By 1715, the population of Ireland had grown so much that there was no more cheap land available, and the flow of immigrants stopped. High rents and land prices and expensive provisions became problematic. Several bad growing seasons in the 1720s ruined many families.4 In addition, the Scots in Ireland were annoyed that Presbyterians were barred from holding public office and that Presbyterian marriages were not legally recognized. So when agents from the American colonies and some ships’ captains told the Scots Irish of available land and great plenty in America, many people listened. In the 1720s, thousands of Presbyterians left Ireland, headed for the West Indies or for colonial America, especially for Pennsylvania, Virginia and the Carolinas.5

In 1729, several members of the Thompson family joined the exodus.6 They settled in Ulster County (now part of Orange County), New York, in the Hudson River Valley north of New York City. According to some family stories, William Thompson and his wife Ann Jenkins immigrated in 1729, but it is more likely they came in 1737,7 settling near their pioneering relatives on a farm near Goshen. 

According to an article published in a collection of biographies of 19th century Orange County residents, William and Ann had been “wealthy and highly respected.”8 Their good reputation was supported by a certificate signed by the minister at Corboy Presbyterian Church. It read, “That William Thompson and his wife Ann have lived many years in this neighbourhood and all along behaved as it becometh Christians; and may be received into Christian Communion wherever Providence may cast their lot. They have been orderly members of the Protestant dissenting Congregation. And their children have also behaved soberly, inoffensively; certificated at Cork Bay (sic), County Longford, Ireland, 12 May 1737.” 9

At least two of their children probably accompanied William and Ann to America: George (1719-1782), who was my five-times great-grandfather and married Elizabeth Wells, and Sarah (1729-1800), who married James Little.10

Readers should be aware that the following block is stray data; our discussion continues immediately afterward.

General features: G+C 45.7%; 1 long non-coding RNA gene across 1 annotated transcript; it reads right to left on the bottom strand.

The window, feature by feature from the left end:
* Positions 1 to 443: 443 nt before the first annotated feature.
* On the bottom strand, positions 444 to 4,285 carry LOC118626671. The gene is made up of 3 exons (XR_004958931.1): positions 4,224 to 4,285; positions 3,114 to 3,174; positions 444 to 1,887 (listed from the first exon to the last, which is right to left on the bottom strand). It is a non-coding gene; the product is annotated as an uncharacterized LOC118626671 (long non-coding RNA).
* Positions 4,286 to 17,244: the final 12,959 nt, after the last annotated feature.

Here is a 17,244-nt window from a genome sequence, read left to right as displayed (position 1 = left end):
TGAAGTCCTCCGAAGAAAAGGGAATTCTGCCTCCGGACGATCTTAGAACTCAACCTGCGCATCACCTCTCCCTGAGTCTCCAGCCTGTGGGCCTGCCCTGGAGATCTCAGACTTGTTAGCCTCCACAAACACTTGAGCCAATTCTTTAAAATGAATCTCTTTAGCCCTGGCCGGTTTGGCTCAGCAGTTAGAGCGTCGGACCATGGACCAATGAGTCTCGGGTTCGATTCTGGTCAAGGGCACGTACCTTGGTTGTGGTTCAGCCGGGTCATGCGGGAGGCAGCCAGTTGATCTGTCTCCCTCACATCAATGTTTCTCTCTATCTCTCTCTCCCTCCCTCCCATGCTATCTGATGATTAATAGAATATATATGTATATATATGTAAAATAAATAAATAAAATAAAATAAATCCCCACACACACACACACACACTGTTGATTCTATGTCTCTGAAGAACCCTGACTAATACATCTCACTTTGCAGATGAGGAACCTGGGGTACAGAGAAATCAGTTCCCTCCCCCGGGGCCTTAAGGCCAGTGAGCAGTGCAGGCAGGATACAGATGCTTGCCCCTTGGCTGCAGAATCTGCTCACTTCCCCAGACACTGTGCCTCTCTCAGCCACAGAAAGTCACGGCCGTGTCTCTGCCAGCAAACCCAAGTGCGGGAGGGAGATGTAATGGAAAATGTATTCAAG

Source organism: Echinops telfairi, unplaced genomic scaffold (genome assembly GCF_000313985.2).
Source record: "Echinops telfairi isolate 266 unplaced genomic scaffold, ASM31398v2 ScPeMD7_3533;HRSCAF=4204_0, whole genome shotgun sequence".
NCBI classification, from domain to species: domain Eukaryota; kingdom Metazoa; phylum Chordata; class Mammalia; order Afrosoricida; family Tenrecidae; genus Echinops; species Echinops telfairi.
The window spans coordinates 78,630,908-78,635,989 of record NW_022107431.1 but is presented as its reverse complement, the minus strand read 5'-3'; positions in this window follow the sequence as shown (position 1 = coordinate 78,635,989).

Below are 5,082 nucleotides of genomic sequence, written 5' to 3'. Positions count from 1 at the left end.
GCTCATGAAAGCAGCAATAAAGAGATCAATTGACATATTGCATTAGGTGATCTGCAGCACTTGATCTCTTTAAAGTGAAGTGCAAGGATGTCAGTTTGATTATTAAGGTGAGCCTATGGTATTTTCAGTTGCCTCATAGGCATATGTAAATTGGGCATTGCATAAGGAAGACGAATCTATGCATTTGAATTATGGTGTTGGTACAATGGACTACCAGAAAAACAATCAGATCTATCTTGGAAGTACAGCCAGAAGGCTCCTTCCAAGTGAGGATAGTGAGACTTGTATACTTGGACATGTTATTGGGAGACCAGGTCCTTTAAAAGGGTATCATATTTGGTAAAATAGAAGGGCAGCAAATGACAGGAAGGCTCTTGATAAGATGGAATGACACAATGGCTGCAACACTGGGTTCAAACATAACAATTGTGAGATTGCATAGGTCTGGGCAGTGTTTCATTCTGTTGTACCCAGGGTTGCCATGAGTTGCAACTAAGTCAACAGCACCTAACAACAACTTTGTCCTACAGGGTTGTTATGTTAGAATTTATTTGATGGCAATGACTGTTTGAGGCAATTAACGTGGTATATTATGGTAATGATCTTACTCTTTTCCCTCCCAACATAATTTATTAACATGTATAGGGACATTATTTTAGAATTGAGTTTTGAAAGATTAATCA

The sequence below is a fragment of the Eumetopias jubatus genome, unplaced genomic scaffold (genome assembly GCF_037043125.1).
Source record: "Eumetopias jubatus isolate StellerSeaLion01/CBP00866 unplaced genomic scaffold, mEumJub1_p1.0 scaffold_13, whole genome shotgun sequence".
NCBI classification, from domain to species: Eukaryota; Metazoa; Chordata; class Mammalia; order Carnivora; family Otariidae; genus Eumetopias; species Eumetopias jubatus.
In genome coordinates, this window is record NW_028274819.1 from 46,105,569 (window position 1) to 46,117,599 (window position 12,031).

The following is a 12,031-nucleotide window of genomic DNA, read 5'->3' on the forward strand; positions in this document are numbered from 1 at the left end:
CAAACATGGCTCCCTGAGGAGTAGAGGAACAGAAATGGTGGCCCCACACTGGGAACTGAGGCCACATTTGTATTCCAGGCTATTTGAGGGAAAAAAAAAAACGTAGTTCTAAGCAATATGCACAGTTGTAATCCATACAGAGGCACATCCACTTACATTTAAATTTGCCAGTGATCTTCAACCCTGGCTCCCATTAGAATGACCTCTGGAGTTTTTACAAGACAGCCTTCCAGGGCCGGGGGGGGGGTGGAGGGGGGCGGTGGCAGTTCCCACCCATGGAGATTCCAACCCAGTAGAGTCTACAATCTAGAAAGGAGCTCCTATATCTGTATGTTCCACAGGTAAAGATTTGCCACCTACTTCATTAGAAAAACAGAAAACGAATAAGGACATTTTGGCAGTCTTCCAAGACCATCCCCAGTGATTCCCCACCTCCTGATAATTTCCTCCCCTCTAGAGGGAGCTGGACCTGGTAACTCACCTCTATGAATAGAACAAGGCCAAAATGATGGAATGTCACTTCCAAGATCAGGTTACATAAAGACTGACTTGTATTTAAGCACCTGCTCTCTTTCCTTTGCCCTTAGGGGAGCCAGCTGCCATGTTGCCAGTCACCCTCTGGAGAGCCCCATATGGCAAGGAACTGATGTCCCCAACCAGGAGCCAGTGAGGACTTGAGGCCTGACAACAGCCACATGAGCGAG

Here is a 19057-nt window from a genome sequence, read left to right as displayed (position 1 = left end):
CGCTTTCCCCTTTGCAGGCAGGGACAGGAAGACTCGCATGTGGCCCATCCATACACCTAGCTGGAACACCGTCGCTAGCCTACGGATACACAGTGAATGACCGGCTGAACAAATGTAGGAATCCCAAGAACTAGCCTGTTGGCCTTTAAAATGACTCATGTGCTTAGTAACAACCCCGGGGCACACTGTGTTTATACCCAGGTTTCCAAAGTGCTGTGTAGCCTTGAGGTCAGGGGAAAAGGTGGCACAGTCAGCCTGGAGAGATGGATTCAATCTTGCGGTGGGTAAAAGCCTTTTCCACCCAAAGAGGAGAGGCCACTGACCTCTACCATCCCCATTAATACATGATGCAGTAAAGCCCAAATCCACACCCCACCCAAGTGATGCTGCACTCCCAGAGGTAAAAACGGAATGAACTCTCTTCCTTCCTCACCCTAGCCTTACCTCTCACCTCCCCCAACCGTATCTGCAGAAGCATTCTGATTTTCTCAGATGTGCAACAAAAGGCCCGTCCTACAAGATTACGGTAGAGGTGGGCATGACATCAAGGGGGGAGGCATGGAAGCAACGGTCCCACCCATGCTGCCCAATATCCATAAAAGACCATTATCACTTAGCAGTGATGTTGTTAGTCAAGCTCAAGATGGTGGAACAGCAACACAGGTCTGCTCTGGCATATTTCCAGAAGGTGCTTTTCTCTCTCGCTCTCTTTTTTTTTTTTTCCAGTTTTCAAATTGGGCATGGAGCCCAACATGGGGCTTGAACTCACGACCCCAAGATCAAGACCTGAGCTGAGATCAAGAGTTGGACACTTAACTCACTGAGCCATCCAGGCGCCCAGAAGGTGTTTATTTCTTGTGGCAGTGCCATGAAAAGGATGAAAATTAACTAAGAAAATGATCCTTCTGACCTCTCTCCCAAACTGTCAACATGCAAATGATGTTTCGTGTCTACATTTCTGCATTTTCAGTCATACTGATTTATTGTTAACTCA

1. Janice Hamilton, “A Confirmed Connection: the Thompson Family of Goshen, New York and Sophiasburgh, Ontario.” Writing Up the Ancestors, http://www.writinguptheancestors.blogspot.ca/2015/11/a-confirmed-connection-thompson-family.html
  2. Several Thompson family historians have erroneously written that the family came from Cork, Cork Bay or Corkley. In fact, they were members of Corboy Presbyterian Church in County Longford. According to A Flickering Flame: a Brief History of Presbyterian Churches in Longford, Meath and Westmeath, by Chris Aitcheson, Corboy is one of the oldest Presbyterian congregations in Ireland outside of Ulster. The building is still in use.
  3. Michael Perceval Maxwell, “The Scots Migration to Ulster;” University College, Cork, Ireland, Multitext Project in Irish History, History of early Modern Ireland — Sample Materials, 1494-1815. http://multitext.ucc.ie/d/The_Scots_Migration_to_Ulster; accessed Nov. 9, 2015.
  4. Thomas J. Barron, “Presbyterian Exodus, Co. Longford, 1729,” http://www.from-ireland.net/presbyterian-exodus-1729-longford/; article originally appeared in Breifne, no. 18 (1977-78), 253; accessed Nov. 6, 2015.
  5. Kyle J. Betit, “Scots-Irish in Colonial America,” The Irish Times, Irish Ancestors, https://www.irishtimes.com/ancestor/magazine/articles/iha_scotsus1.htm; originally appeared in The Irish at Home and Abroad, vol. 2 no. 1 (1994-1995); accessed Nov. 9, 2015.
  6. They were part of a migration group organized by a man named Charles Clinton and sailed to America aboard the George and Anne. The voyage was a nightmare. I will write about it in another post.
  7. Elmire L. Conklin, “The Two George Thompsons of Early Orange County, N.Y.,” Orange County Genealogical Society, vol. 21 no. 1 (May 1991), p. 9; Thompson vertical files. Orange County Genealogical Society, Goshen N.Y.
  8. John Hudson Thompson, M.D.” Portrait and Biographical Record of Orange County New York; Containing Portraits and Biographical Sketches of Prominent and Representative Citizens of the County, Together with Portraits of all the Presidents of the United States, New York and Chicago:  Chapman Publishing Co., 1894, 1101.
  9. “Thompson Genealogy (also Hudson and Duryea)” Orange County Genealogical Society, vol. 8 no. 4 (Feb. 1979), 30. Thompson vertical files. Orange County Genealogical Society, Goshen N.Y.
  10. Charles B. Thompson, “1500-1990. The Ancestors and Descendants of William Thompson; the Thompsons of Goshen and Georgia,“ undated manuscript; Orange County Genealogical Society, Goshen, N.Y.